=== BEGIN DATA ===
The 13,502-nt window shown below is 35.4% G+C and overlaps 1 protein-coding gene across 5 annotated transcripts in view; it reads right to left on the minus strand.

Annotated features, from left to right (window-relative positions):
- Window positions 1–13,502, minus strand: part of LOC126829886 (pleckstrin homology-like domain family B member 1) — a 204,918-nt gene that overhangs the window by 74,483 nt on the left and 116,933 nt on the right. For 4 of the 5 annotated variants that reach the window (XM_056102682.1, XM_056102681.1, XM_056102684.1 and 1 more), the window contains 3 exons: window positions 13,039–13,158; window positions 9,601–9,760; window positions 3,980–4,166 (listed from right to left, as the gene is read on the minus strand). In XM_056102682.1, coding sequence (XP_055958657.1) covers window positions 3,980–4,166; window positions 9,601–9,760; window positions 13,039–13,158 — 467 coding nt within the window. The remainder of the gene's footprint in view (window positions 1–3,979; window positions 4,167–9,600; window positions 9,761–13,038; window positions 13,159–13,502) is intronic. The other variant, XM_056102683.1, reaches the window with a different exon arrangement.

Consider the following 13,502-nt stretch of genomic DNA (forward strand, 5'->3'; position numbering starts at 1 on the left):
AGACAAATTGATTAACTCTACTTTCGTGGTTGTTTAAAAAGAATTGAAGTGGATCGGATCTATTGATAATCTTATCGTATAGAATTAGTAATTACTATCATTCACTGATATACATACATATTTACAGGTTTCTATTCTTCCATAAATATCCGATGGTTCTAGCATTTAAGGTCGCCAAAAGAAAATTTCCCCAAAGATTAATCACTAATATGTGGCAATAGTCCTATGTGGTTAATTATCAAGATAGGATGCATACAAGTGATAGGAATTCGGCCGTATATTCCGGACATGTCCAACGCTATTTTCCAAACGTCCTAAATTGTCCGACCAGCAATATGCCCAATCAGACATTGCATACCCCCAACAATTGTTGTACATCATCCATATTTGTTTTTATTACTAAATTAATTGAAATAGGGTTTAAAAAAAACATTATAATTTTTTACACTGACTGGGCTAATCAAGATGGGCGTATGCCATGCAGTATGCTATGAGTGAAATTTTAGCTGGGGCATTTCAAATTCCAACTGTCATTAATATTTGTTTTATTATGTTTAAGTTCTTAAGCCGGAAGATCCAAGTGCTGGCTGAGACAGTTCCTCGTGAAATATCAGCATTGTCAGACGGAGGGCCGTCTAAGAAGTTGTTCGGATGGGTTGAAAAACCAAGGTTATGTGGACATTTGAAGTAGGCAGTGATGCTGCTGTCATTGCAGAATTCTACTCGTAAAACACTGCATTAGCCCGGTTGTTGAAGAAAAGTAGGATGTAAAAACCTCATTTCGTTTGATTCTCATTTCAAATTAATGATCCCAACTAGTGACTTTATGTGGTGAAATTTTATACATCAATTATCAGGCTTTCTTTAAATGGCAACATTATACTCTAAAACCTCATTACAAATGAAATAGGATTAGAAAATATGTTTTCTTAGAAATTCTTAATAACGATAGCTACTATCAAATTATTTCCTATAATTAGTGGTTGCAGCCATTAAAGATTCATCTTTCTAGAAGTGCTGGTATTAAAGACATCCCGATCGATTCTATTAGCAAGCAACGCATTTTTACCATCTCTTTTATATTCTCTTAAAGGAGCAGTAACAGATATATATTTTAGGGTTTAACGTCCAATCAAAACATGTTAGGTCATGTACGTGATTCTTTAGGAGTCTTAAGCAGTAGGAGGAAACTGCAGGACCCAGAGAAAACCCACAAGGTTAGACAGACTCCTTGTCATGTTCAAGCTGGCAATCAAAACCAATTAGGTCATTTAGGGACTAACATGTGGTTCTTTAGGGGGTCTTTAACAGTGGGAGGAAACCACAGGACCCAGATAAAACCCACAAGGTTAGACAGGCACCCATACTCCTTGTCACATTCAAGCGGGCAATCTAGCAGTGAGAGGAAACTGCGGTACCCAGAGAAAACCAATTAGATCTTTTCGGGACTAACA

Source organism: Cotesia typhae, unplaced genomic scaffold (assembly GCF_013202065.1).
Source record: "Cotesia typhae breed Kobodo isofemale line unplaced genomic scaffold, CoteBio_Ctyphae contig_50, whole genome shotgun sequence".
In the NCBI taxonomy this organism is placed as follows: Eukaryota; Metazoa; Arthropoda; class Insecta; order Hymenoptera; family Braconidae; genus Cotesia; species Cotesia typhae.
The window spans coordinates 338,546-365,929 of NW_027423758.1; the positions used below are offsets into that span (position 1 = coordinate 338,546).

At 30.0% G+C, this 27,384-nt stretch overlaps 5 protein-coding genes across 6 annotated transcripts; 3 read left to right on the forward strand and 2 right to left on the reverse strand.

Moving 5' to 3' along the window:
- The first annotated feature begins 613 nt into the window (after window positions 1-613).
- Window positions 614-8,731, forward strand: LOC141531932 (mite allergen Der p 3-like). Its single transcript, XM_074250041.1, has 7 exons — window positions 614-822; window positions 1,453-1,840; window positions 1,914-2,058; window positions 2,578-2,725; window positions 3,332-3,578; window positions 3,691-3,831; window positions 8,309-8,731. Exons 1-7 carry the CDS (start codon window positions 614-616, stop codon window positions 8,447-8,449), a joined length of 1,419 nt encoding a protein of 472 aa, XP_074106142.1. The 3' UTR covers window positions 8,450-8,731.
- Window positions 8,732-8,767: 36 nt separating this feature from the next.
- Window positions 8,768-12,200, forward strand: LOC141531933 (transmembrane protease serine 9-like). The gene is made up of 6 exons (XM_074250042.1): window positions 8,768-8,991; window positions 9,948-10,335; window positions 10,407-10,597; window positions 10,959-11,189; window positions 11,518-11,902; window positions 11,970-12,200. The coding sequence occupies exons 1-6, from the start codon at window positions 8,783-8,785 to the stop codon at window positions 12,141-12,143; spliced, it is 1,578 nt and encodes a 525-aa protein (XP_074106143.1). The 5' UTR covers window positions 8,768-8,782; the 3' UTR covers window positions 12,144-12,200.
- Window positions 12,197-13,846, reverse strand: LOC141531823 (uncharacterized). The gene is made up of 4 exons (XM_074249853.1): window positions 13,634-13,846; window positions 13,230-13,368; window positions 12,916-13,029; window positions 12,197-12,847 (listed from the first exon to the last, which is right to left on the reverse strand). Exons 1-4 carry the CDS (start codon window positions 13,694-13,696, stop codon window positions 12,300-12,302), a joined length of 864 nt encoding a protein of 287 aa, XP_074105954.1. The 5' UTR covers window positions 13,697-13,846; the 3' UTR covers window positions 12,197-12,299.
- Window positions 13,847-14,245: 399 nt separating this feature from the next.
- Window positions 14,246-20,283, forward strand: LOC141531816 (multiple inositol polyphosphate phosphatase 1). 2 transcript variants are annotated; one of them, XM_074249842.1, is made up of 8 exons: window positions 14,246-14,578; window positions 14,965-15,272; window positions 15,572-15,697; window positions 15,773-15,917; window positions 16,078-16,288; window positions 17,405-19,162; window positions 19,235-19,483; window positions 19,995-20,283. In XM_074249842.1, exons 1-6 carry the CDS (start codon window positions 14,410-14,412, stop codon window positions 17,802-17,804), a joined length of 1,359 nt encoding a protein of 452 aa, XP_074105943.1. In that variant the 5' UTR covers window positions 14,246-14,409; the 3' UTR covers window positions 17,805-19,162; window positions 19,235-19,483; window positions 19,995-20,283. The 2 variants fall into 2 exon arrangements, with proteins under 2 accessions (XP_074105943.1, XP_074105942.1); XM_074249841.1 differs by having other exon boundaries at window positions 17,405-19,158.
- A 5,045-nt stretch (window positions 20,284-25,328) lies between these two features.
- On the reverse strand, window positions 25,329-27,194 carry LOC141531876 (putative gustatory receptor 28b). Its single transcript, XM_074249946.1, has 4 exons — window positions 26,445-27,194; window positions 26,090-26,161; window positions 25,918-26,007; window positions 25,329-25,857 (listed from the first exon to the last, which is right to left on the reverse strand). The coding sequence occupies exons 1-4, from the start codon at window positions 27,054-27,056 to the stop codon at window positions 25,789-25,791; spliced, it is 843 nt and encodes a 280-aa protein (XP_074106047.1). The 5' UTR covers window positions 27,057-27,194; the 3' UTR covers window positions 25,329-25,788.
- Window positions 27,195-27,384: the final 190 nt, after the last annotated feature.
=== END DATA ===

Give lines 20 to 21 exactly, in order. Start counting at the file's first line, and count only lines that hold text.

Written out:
- On the reverse strand, window positions 25,329-27,194 carry LOC141531876 (putative gustatory receptor 28b). Its single transcript, XM_074249946.1, has 4 exons — window positions 26,445-27,194; window positions 26,090-26,161; window positions 25,918-26,007; window positions 25,329-25,857 (listed from the first exon to the last, which is right to left on the reverse strand). The coding sequence occupies exons 1-4, from the start codon at window positions 27,054-27,056 to the stop codon at window positions 25,789-25,791; spliced, it is 843 nt and encodes a 280-aa protein (XP_074106047.1). The 5' UTR covers window positions 27,057-27,194; the 3' UTR covers window positions 25,329-25,788.
- Window positions 27,195-27,384: the final 190 nt, after the last annotated feature.